Joint Programme on Workplace Violence in the Health Sector
Violence at work is becoming an alarming phenomenon worldwide. Affecting the dignity of millions of people, violence is a major source of inequality, discrimination, stigmatisation and conflict in the workplace. Increasingly, it is becoming a central human rights issue. The enormous cost of workplace violence for the individual, the workplace and the community at large is becoming more and more apparent. Recent information shows that the current knowledge is only the tip of the iceberg.
While workplace violence affects practically all sectors and all categories of workers, the health sector is at major risk: more than half of all workers in this sector may have experienced violent incidents at some point. Ambulance and pre-hospital emergency staff are reported to be at greatest risk. Nurses are three times more likely than other occupational groups, on average, to experience violence in the workplace. Since the large majority of the health workforce is female, the gender dimension of the problem is very evident.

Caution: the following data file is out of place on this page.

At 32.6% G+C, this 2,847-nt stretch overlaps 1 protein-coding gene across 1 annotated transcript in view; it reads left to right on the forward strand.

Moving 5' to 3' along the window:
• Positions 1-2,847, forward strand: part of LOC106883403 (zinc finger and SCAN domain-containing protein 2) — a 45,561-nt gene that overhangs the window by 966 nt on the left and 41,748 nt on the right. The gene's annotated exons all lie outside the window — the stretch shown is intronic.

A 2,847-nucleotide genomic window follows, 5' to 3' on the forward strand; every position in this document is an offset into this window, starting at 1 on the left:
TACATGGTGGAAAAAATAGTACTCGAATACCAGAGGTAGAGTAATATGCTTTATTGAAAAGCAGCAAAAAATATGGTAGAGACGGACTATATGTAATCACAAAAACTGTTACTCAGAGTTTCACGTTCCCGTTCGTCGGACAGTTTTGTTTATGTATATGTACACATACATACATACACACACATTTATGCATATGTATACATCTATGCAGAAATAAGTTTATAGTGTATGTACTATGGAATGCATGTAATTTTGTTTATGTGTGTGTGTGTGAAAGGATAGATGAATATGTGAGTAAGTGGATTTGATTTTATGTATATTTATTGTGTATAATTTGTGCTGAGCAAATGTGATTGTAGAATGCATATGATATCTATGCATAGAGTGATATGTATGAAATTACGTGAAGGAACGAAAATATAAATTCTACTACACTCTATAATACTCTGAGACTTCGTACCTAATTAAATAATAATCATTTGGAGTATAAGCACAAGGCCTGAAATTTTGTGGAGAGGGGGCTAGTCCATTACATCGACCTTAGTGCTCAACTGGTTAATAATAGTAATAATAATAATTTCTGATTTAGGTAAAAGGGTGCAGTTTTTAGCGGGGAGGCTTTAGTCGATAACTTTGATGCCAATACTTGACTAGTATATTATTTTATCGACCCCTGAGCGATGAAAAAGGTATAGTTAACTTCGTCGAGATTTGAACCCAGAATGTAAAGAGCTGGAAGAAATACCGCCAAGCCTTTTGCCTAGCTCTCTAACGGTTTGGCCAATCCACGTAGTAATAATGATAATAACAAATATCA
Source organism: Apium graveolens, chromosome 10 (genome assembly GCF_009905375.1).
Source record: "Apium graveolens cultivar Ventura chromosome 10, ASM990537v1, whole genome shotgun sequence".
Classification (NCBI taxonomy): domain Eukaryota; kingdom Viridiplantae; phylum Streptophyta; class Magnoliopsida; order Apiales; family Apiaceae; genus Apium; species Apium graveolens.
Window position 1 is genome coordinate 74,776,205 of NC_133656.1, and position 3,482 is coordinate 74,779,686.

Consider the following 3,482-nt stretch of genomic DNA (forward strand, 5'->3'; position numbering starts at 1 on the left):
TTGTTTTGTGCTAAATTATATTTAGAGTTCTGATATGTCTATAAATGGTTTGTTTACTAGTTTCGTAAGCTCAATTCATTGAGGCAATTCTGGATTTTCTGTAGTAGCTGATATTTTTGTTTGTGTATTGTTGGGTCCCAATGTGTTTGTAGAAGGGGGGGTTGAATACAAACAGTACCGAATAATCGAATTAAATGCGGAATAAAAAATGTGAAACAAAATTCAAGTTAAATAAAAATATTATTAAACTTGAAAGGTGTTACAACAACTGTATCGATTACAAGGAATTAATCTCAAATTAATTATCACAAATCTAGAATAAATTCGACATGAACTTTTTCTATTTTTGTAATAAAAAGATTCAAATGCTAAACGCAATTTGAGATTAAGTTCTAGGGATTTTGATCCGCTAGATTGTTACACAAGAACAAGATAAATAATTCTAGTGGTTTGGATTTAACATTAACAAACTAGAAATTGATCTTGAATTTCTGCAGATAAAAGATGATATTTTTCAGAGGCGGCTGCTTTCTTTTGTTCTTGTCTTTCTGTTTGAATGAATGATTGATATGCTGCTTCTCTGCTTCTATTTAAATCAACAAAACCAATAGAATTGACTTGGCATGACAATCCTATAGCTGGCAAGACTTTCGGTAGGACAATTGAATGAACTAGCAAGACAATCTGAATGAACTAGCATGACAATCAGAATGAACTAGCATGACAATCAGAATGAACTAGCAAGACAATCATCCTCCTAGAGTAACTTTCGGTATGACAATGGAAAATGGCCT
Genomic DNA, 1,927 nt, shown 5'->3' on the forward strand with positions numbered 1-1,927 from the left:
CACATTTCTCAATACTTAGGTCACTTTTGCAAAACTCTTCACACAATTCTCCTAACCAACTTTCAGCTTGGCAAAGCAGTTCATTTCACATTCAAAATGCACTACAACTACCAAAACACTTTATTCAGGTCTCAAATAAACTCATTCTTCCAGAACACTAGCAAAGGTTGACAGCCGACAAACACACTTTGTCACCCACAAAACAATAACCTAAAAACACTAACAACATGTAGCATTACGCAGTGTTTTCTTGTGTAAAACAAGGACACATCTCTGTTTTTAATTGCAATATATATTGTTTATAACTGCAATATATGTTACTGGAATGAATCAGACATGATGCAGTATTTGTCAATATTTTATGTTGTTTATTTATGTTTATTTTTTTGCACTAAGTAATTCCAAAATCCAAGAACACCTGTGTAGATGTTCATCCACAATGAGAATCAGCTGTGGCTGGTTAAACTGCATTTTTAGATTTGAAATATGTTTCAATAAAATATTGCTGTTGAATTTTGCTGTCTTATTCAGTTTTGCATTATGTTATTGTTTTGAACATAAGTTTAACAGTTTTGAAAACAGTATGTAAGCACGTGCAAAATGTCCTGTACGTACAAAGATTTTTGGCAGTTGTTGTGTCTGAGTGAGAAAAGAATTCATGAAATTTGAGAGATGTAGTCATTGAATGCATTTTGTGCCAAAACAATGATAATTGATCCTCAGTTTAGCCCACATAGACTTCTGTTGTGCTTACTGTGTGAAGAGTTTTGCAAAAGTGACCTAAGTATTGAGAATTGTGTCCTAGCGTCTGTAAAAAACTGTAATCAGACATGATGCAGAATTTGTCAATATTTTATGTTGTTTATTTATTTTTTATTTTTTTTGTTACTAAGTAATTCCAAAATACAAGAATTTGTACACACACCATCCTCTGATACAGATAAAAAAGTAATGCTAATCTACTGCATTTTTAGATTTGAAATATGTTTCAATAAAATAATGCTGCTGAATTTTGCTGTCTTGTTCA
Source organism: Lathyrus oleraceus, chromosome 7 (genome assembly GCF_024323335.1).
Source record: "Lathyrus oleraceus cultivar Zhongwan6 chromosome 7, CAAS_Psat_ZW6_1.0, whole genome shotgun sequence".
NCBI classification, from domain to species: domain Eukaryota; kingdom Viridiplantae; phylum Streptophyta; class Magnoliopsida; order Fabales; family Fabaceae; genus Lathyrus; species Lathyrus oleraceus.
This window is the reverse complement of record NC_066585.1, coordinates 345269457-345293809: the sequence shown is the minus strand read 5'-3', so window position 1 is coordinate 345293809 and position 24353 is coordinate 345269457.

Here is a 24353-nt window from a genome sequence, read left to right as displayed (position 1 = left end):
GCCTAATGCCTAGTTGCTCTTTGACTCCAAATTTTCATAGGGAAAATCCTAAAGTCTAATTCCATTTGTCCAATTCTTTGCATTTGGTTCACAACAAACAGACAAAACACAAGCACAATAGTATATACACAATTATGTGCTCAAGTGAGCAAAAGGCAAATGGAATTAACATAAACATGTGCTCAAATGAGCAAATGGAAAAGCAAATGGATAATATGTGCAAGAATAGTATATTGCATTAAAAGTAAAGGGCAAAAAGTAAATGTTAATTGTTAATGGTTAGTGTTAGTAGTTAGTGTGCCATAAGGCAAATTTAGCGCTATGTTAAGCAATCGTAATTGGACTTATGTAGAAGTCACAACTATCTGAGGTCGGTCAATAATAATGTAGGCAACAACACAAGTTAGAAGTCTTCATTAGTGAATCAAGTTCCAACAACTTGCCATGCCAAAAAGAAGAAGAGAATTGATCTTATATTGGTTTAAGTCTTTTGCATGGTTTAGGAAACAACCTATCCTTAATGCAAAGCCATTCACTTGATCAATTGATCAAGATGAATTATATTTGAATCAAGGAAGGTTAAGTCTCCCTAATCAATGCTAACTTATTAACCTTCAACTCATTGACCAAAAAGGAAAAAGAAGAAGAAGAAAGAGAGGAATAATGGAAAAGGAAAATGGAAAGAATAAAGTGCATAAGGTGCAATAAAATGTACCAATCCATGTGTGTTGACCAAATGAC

What is workplace violence?
Workplace violence includes both physical and non-physical violence. It finds its expression in physical assault, homicide, verbal abuse, bullying/mobbing, sexual/racial harassment and making threats. A widely accepted definition, used by the European Commission, is:
"Incidents where staff are abused, threatened or assaulted in circumstances related to their work, including commuting to and from work, involving an explicit or implicit challenge to their safety, well-being or health."